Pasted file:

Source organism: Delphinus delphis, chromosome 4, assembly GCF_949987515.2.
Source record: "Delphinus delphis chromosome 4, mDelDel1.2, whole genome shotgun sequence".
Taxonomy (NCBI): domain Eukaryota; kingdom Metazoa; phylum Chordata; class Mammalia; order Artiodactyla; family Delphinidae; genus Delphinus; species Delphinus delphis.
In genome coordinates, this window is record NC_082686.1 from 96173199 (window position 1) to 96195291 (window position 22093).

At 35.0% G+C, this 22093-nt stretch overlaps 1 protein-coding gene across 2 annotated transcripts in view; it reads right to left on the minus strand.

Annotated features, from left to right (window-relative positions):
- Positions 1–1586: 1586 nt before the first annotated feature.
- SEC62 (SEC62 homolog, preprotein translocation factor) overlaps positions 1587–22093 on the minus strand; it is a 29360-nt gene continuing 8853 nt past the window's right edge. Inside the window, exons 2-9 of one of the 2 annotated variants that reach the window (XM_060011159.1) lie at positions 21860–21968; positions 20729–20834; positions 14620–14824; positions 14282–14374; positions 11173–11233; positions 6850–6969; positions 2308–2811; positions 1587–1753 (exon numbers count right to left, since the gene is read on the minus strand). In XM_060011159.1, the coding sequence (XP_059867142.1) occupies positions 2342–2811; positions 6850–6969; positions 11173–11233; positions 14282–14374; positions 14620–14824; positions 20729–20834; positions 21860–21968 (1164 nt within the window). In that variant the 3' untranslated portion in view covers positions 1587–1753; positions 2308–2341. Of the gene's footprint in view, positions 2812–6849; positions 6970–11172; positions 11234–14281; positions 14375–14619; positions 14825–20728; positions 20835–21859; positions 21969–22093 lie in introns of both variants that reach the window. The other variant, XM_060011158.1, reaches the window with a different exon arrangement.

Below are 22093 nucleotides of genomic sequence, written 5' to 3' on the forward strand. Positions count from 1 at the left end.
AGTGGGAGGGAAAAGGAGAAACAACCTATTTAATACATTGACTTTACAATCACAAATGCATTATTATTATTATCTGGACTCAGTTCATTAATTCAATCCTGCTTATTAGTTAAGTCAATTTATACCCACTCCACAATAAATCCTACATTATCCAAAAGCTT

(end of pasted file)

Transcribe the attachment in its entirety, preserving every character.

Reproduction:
Source organism: Delphinus delphis, chromosome 4, assembly GCF_949987515.2.
Source record: "Delphinus delphis chromosome 4, mDelDel1.2, whole genome shotgun sequence".
Taxonomy (NCBI): domain Eukaryota; kingdom Metazoa; phylum Chordata; class Mammalia; order Artiodactyla; family Delphinidae; genus Delphinus; species Delphinus delphis.
In genome coordinates, this window is record NC_082686.1 from 96173199 (window position 1) to 96195291 (window position 22093).

At 35.0% G+C, this 22093-nt stretch overlaps 1 protein-coding gene across 2 annotated transcripts in view; it reads right to left on the minus strand.

Annotated features, from left to right (window-relative positions):
- Positions 1–1586: 1586 nt before the first annotated feature.
- SEC62 (SEC62 homolog, preprotein translocation factor) overlaps positions 1587–22093 on the minus strand; it is a 29360-nt gene continuing 8853 nt past the window's right edge. Inside the window, exons 2-9 of one of the 2 annotated variants that reach the window (XM_060011159.1) lie at positions 21860–21968; positions 20729–20834; positions 14620–14824; positions 14282–14374; positions 11173–11233; positions 6850–6969; positions 2308–2811; positions 1587–1753 (exon numbers count right to left, since the gene is read on the minus strand). In XM_060011159.1, the coding sequence (XP_059867142.1) occupies positions 2342–2811; positions 6850–6969; positions 11173–11233; positions 14282–14374; positions 14620–14824; positions 20729–20834; positions 21860–21968 (1164 nt within the window). In that variant the 3' untranslated portion in view covers positions 1587–1753; positions 2308–2341. Of the gene's footprint in view, positions 2812–6849; positions 6970–11172; positions 11234–14281; positions 14375–14619; positions 14825–20728; positions 20835–21859; positions 21969–22093 lie in introns of both variants that reach the window. The other variant, XM_060011158.1, reaches the window with a different exon arrangement.

Below are 22093 nucleotides of genomic sequence, written 5' to 3' on the forward strand. Positions count from 1 at the left end.
AGTGGGAGGGAAAAGGAGAAACAACCTATTTAATACATTGACTTTACAATCACAAATGCATTATTATTATTATCTGGACTCAGTTCATTAATTCAATCCTGCTTATTAGTTAAGTCAATTTATACCCACTCCACAATAAATCCTACATTATCCAAAAGCTT